John Newton was the head of Barrow C of E Primary School from 2013-2021. In this time John steered the school away from closure to Ofsted Outstanding rating. He credits the school’s success to adopting an outdoor learning ethos to contextualise the curriculum and pin learning to experiences in the real world. This outdoor learning ethos won over Ofsted and established the school as being back on track. 

Back in 2012 the numbers on roll had dwindled down to the mid-twenties and existing staff were deflated. Earmarked for closure, a mass exodus was underway. In July of that year the school closed for the final time as a maintained school. Under the ‘Free School Legislation’ led by a trust of passionate and invested people, the school reopened after the summer. Enter new staff, a new head teacher and, as a result of marketing and a compelling vision, more pupils.


Small stone, big ripple

Yet by July 2013, the school was without a head teacher, staff retention was already becoming an issue, the curriculum was not developing consistently, standards were low (at the floor standard by the end of Y6) and morale had taken a bruising. OFSTED were due anytime from September and John was arriving as a first-time head teacher. The new staff team met to discuss the core of their ambitions – what do we want for our children in light of the system we’re working in and the world we are preparing them for? 

In the past decade, five significant, independent reviews have been conducted both nationally and internationally which focus on the impact of children learning in the natural environment. Each of them provide compelling evidence that outdoor learning can and does make a significant, positive impact on children’s mental health, physical health and social and academic progress. 

“Proximity to, views of, and daily exposure to natural settings increases children’s ability to focus and enhances cognitive abilities (Wells, 2000) supporting self-directed learning and has the capacity to improve academic performance.”

The staff at Barrow realised that learning in nature, providing hands on experience, lent itself completely to achieving the ambition of:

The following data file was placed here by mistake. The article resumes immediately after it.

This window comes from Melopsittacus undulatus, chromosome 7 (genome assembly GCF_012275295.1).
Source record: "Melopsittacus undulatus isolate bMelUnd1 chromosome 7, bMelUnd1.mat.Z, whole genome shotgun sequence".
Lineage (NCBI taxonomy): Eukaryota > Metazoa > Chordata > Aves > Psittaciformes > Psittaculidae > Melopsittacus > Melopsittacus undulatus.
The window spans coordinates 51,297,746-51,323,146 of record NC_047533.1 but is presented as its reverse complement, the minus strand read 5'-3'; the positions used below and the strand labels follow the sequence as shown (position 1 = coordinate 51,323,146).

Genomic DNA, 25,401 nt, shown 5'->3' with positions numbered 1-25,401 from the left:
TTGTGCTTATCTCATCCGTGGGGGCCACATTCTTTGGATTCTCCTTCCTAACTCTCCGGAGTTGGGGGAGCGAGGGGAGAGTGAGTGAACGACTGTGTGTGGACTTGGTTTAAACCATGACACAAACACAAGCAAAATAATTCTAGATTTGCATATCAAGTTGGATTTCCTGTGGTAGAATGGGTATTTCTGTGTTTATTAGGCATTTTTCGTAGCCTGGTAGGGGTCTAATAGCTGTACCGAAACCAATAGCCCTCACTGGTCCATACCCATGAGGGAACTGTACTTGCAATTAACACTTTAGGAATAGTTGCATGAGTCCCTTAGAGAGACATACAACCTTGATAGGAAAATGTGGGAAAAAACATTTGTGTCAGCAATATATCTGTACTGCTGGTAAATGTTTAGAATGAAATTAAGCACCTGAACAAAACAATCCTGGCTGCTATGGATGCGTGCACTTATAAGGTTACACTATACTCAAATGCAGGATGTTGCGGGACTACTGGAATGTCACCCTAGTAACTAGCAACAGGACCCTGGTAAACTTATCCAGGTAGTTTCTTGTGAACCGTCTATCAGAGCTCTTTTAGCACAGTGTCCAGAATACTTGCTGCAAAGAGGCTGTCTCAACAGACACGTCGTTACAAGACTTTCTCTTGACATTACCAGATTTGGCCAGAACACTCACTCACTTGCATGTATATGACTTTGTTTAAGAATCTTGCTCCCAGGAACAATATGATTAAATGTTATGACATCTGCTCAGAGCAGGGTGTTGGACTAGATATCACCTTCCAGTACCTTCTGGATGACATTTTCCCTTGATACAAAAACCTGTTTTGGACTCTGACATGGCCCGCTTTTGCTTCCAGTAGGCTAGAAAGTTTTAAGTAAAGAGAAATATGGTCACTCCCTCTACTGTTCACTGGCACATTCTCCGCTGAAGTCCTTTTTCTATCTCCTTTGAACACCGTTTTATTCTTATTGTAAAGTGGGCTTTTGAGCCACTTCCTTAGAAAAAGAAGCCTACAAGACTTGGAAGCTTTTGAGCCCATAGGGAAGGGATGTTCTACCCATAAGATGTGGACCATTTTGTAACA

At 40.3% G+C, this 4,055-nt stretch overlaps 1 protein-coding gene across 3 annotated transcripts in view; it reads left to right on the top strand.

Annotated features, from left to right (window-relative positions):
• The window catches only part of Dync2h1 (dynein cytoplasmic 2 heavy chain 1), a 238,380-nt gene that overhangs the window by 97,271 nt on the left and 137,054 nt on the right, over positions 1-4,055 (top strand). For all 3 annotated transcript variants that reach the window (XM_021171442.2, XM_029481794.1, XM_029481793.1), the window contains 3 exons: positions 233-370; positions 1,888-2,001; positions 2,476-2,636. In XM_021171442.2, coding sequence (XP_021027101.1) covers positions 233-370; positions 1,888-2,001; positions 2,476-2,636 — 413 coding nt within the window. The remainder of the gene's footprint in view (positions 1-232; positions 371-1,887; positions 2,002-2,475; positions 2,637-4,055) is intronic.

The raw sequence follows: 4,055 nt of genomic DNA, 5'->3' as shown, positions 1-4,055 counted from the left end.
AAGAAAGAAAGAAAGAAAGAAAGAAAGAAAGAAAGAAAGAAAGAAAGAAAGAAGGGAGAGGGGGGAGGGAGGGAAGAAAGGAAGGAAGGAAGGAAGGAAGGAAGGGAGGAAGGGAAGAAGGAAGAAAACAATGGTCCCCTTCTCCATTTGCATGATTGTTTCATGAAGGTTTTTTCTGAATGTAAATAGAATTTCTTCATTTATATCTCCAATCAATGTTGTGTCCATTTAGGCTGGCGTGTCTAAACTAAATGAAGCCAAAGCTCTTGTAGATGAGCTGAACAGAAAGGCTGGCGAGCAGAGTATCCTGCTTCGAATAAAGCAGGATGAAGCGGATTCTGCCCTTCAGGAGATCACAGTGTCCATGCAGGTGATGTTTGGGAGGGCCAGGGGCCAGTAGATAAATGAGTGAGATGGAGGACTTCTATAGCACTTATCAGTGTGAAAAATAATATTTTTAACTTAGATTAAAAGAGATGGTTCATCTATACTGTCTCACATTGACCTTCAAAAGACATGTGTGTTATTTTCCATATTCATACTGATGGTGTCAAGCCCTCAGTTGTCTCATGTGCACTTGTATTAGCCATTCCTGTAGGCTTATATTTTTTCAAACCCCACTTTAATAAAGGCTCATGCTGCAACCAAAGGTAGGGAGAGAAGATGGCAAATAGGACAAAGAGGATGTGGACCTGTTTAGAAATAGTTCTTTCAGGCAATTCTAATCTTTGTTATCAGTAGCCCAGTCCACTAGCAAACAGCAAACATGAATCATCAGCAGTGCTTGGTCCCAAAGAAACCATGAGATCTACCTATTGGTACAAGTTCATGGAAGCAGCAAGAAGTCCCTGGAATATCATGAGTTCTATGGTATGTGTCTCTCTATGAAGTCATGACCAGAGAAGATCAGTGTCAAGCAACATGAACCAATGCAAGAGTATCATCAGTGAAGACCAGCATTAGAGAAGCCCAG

Help! I’m meant to be teaching outside!

John himself grew up in an urban environment and attended a school with thousands of pupils. In his own words, ‘there was one tree on the whole school site!’ During his education, like for many of us, he never left the classroom. Therefore, he had no experience or understanding of the benefits of this approach.

As an incoming head to a school in crisis with standards through the floor, instinct told him to follow the trend – the rules – and to do what he’d always done. Some of the perceived barriers to even considering the vision are:


However, with the help of a strong and supportive team of governors he was prepared to give the outdoor learning vision a go forChildren learning outside 6 months. If there was no impact on standards at this point they would go back to the chalkboard. They decided to take the plunge, commit as a team and work together to take the first, small steps. They agreed to the working principle of ‘Tiggers, not Eeyores’.


The Approach

The team used their existing skills and expertise such as Forest School leaders and enthusiastic volunteers and worked collectively to reduce workload. Teachers drew on the growing bank of existing resources and planning and engaged in meaningful professional development. They started with Forest School, and then found that the links across the curriculum were unlimited using this approach. With the addition of a minibus, pupils could leave the school site and marry understanding with real life experiences.


The impact of an Outdoor Learning ethos

Embedding outdoor learning and hands-on experience in the school’s drive for improvement and delivery of the curriculum had an immediate impact: 


When Ofsted returned in 2016, John was concerned about the extent to which they had been doing things differently. He felt it would either go, “really bad, I’d get a wrap around the knuckles and have to leave” or, he hoped the inspector would be sympathetic to and believe in their vision. That year they were rated ‘outstanding in all areas.’ By this time John had learned, “you can deliver a really challenging curriculum through outdoor learning.”


What next?

If John were to take on a new school in an urban environment:

“Children struggle with the abstract. The first thing I would do is find opportunities to learn beyond the classroom. It doesn’t mean learning needs to be in a rural environment, rather learning in an environment other than a classroom. There’s no real substitute for taking learning from the abstract to the concrete through experiences. If all we did is learn the instructions but then never actually put anything together then are we really learning anything?”

What John proposes for education in England is a shift in culture, 

“The solution is to not be doing more intensely what we’ve always done, such as focus on the deficits, league tables and SAT results. We need more schools to understand that it’s about our children being confident, happy and engaged.”

Outdoor learning ethos in action


What would it be like if this was what a school shouted about after their Ofsted? 

We’d love to hear your ideas for outdoor learning in summer. Share your thoughts with us here.